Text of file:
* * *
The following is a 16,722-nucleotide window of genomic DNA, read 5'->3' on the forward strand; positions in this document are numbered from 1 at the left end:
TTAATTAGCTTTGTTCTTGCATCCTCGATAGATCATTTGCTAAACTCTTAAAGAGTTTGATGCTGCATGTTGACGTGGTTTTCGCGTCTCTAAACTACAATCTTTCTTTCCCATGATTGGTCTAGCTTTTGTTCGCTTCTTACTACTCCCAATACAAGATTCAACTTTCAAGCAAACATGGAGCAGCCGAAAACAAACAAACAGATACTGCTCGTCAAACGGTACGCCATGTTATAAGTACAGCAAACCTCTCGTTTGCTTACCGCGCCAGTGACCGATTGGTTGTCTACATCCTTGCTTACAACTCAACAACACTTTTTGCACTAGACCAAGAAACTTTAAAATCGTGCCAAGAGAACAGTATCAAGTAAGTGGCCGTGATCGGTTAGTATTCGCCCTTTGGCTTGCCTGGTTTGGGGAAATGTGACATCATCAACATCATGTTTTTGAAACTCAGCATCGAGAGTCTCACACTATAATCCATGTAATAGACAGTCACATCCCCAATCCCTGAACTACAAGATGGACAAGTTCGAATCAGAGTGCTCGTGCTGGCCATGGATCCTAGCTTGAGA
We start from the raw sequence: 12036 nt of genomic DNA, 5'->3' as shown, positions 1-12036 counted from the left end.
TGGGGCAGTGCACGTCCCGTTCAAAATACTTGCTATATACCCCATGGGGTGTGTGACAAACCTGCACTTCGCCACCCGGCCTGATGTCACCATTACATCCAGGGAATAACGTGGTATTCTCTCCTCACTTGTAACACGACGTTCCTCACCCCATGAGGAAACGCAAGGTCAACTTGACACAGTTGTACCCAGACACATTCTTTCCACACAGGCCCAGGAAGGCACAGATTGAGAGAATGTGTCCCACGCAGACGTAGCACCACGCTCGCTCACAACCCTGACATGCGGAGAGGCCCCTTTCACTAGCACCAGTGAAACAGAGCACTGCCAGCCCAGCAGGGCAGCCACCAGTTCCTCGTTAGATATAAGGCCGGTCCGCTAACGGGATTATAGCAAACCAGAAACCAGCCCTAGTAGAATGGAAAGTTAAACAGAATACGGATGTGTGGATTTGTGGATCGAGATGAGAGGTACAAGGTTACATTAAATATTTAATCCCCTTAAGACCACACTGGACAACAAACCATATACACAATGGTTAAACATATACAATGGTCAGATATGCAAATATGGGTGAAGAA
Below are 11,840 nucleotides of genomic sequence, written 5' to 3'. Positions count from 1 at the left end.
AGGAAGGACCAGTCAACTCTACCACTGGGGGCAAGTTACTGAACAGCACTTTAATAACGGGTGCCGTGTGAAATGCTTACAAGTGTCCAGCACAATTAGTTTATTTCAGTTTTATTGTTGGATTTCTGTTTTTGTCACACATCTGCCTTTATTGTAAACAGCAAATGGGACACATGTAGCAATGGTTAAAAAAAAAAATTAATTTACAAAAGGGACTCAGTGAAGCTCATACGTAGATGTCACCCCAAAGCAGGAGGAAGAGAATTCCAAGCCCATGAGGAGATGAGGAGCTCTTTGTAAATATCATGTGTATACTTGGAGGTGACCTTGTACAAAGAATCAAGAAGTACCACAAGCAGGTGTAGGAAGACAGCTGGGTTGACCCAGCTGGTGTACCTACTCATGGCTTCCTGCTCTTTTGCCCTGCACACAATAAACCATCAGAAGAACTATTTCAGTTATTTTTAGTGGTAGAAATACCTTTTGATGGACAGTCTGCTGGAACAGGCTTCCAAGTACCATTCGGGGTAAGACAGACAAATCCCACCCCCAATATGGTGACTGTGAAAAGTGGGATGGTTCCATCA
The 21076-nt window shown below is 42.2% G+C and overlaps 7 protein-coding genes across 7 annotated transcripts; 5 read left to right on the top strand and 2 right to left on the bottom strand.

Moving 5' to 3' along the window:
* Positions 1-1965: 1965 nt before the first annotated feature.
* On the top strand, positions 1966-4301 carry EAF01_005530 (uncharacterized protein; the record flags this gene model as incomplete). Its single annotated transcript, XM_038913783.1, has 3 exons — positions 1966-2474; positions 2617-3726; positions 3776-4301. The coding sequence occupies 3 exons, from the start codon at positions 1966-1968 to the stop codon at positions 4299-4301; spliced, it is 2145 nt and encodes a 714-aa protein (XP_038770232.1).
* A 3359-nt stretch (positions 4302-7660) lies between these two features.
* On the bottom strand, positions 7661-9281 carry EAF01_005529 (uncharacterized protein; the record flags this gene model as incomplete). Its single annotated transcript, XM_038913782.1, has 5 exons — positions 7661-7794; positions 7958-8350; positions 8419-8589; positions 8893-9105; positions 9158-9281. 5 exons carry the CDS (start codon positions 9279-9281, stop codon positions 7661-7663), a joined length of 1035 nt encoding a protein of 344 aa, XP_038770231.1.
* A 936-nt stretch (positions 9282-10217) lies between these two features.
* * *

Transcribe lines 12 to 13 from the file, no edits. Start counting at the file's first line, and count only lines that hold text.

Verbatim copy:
* On the bottom strand, positions 7661-9281 carry EAF01_005529 (uncharacterized protein; the record flags this gene model as incomplete). Its single annotated transcript, XM_038913782.1, has 5 exons — positions 7661-7794; positions 7958-8350; positions 8419-8589; positions 8893-9105; positions 9158-9281. 5 exons carry the CDS (start codon positions 9279-9281, stop codon positions 7661-7663), a joined length of 1035 nt encoding a protein of 344 aa, XP_038770231.1.
* A 936-nt stretch (positions 9282-10217) lies between these two features.